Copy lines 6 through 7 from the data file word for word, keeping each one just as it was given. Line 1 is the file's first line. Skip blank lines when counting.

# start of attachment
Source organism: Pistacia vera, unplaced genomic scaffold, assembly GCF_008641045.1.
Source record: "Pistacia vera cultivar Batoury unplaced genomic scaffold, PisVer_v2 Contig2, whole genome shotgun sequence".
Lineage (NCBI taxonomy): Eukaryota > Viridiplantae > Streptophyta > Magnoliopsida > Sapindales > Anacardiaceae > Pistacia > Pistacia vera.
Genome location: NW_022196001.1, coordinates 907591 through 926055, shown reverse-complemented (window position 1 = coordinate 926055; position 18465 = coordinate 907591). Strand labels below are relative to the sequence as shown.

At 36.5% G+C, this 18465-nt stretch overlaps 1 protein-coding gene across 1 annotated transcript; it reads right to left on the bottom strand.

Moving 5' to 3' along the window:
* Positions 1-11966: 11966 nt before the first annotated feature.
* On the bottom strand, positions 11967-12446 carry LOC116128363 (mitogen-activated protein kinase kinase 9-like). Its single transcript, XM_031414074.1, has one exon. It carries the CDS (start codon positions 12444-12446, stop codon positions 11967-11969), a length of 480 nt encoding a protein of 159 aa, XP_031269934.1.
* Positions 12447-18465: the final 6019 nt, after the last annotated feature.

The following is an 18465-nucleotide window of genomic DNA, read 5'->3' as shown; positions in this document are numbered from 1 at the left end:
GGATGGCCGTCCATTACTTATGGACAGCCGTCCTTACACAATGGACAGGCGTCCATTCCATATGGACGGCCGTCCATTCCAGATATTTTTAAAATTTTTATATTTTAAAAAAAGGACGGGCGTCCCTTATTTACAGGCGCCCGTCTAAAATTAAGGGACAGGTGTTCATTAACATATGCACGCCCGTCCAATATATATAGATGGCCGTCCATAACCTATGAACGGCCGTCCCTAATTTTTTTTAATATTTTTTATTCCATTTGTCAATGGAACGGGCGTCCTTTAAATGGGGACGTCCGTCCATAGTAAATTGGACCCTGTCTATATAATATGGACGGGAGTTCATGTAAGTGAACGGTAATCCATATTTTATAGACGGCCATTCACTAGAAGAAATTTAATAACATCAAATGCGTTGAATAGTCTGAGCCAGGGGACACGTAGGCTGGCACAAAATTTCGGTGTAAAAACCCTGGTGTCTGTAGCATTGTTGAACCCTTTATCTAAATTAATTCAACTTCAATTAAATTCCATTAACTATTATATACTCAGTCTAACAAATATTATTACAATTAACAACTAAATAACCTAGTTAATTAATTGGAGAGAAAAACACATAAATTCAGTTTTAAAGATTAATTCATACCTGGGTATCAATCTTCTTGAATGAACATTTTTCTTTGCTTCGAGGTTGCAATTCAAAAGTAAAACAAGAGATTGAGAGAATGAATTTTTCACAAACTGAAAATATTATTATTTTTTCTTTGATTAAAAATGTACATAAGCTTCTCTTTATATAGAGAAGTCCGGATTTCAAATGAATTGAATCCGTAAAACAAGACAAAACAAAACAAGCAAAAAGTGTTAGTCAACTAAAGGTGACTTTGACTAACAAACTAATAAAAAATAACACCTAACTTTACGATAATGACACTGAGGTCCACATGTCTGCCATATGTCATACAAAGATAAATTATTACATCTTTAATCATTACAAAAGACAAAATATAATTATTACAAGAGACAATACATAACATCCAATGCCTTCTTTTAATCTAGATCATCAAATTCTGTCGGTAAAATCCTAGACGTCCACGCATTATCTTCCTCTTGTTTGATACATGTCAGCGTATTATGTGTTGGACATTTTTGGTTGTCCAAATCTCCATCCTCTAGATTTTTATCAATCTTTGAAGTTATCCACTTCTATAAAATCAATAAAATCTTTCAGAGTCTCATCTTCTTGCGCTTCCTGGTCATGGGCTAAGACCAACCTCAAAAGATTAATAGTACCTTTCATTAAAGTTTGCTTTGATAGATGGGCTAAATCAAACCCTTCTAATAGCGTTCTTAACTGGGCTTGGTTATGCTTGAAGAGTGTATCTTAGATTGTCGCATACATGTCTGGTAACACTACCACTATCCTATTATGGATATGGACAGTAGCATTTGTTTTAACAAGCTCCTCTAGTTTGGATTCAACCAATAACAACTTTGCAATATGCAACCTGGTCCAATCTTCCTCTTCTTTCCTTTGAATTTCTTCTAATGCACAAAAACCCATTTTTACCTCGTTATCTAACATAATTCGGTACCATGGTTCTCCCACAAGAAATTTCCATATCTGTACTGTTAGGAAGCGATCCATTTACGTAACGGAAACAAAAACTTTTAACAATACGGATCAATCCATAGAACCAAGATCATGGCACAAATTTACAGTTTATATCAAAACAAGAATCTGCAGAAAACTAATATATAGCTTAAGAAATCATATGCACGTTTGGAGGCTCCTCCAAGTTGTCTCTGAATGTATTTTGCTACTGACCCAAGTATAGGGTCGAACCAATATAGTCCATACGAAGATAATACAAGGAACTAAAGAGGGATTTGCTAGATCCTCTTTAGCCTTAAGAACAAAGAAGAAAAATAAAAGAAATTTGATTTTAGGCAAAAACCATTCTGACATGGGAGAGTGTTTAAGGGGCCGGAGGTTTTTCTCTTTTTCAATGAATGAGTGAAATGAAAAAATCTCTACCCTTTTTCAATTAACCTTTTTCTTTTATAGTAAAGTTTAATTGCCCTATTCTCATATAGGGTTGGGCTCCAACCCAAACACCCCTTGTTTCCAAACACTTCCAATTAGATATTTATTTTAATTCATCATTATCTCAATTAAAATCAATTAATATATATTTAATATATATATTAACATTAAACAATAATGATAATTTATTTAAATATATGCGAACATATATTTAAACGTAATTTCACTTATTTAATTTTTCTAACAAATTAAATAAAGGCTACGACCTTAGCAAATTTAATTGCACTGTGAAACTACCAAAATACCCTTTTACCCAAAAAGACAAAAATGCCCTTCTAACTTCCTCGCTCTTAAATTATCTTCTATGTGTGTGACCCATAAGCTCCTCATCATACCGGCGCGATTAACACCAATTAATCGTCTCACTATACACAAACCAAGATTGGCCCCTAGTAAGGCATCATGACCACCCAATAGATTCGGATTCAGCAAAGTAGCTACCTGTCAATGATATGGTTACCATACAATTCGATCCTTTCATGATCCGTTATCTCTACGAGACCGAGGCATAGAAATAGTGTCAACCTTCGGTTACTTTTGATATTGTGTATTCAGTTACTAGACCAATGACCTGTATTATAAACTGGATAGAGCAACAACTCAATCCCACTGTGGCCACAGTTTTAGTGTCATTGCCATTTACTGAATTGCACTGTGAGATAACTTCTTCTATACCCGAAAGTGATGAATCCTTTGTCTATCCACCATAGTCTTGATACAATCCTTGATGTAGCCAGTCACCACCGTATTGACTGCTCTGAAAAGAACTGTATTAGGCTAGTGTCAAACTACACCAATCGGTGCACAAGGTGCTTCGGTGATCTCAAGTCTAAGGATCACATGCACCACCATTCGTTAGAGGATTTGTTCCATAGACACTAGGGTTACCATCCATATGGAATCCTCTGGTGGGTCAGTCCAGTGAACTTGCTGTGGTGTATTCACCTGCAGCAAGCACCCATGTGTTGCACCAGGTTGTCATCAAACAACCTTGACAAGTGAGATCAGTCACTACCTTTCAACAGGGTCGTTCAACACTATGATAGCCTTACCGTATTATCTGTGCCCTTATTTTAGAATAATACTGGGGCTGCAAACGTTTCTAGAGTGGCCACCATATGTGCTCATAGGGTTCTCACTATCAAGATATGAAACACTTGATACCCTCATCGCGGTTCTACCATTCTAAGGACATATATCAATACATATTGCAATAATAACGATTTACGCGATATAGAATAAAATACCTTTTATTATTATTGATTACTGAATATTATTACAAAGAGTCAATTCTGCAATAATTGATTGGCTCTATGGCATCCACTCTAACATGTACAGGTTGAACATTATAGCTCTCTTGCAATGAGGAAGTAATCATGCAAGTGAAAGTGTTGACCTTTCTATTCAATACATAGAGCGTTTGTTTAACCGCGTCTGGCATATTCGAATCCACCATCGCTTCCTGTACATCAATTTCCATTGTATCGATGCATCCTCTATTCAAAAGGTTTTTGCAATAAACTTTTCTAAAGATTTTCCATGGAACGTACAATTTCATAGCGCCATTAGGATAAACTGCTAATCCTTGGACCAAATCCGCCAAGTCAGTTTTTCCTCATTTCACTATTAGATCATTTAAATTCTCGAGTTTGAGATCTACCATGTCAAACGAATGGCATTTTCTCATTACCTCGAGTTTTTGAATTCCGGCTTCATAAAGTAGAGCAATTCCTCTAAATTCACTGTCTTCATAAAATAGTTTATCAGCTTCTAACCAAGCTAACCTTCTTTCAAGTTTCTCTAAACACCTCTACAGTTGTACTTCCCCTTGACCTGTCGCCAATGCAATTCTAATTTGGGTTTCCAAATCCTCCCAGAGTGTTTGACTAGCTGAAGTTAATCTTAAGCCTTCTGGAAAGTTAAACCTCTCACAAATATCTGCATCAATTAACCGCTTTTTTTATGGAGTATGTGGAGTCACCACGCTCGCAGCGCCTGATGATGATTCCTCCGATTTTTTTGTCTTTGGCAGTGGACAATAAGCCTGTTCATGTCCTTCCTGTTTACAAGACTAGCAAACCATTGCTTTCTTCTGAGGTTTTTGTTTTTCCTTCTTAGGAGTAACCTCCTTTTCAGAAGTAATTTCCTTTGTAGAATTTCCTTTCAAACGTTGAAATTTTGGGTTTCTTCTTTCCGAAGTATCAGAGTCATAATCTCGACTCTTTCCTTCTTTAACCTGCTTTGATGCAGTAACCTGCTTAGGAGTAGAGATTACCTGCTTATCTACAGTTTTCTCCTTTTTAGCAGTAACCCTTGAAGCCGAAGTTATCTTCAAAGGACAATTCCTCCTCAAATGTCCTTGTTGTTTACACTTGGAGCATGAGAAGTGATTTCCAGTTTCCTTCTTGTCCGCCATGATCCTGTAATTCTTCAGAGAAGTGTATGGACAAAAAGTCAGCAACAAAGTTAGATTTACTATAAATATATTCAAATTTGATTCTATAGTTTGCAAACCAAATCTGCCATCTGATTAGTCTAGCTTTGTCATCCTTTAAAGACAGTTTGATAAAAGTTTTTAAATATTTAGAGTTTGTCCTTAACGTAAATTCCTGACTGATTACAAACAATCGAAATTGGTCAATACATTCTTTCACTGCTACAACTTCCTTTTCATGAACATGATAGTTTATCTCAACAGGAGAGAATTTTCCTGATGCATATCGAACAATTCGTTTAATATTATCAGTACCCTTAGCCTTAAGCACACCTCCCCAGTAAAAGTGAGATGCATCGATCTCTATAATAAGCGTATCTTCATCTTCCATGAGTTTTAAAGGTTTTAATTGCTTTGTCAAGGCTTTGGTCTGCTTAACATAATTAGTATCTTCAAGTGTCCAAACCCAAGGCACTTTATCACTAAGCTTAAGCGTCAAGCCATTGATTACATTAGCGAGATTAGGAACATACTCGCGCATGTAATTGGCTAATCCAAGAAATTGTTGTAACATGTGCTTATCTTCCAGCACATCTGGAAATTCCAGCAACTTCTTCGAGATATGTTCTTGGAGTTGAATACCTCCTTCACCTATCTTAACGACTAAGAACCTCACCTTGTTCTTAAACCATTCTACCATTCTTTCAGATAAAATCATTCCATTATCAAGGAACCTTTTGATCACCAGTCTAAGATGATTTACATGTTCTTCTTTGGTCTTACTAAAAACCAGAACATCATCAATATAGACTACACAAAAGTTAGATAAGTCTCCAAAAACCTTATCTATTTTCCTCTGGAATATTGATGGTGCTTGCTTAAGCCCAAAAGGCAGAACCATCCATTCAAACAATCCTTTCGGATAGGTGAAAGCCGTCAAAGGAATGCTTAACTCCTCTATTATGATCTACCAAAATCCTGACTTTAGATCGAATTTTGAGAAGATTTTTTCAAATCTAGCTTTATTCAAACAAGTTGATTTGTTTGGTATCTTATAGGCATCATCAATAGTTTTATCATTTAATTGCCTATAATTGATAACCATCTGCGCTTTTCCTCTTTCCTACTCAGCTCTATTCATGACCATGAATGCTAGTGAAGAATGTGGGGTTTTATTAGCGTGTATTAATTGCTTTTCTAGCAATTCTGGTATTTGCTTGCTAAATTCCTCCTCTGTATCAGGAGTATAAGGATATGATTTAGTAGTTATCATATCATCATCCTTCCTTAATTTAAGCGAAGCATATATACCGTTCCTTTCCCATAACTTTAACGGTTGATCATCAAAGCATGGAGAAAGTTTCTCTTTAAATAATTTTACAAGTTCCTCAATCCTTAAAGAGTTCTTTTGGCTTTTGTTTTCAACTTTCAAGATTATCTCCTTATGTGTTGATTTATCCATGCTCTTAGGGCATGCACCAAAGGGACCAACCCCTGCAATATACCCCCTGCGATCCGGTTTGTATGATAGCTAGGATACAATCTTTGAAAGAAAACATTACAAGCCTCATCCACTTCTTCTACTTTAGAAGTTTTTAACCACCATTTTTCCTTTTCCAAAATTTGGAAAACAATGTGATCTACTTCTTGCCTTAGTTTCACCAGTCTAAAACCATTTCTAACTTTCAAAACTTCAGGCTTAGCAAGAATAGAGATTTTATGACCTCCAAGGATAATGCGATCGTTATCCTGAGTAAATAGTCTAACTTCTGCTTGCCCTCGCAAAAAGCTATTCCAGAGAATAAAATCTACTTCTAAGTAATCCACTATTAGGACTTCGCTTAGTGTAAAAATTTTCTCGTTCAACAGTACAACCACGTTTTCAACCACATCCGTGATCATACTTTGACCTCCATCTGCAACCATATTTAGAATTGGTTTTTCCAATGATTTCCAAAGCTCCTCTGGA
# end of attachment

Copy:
Moving 5' to 3' along the window:
* Positions 1-11966: 11966 nt before the first annotated feature.